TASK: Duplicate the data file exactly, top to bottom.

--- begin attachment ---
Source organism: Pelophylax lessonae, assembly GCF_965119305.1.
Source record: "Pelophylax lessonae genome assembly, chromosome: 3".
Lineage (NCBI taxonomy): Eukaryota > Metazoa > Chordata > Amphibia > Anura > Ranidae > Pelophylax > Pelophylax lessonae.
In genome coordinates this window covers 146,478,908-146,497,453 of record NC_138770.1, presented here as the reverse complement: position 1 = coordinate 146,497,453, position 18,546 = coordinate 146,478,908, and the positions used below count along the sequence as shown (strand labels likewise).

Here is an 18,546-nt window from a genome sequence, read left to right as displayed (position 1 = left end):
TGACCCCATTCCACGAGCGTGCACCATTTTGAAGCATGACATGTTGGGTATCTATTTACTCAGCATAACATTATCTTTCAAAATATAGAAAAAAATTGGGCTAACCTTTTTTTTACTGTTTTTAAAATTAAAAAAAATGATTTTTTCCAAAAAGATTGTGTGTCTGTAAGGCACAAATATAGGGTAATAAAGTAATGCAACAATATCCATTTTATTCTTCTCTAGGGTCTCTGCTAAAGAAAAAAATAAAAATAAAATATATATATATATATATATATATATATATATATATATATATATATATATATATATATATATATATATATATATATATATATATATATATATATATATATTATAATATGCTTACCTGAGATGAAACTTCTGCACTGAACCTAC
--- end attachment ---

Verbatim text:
Source organism: Pelophylax lessonae, assembly GCF_965119305.1.
Source record: "Pelophylax lessonae genome assembly, chromosome: 3".
Lineage (NCBI taxonomy): Eukaryota > Metazoa > Chordata > Amphibia > Anura > Ranidae > Pelophylax > Pelophylax lessonae.
In genome coordinates this window covers 146,478,908-146,497,453 of record NC_138770.1, presented here as the reverse complement: position 1 = coordinate 146,497,453, position 18,546 = coordinate 146,478,908, and the positions used below count along the sequence as shown (strand labels likewise).

Here is an 18,546-nt window from a genome sequence, read left to right as displayed (position 1 = left end):
TGACCCCATTCCACGAGCGTGCACCATTTTGAAGCATGACATGTTGGGTATCTATTTACTCAGCATAACATTATCTTTCAAAATATAGAAAAAAATTGGGCTAACCTTTTTTTTACTGTTTTTAAAATTAAAAAAAATGATTTTTTCCAAAAAGATTGTGTGTCTGTAAGGCACAAATATAGGGTAATAAAGTAATGCAACAATATCCATTTTATTCTTCTCTAGGGTCTCTGCTAAAGAAAAAAATAAAAATAAAATATATATATATATATATATATATATATATATATATATATATATATATATATATATATATATATATATATATATATATATATATATATATATATATATATTATAATATGCTTACCTGAGATGAAACTTCTGCACTGAACCTAC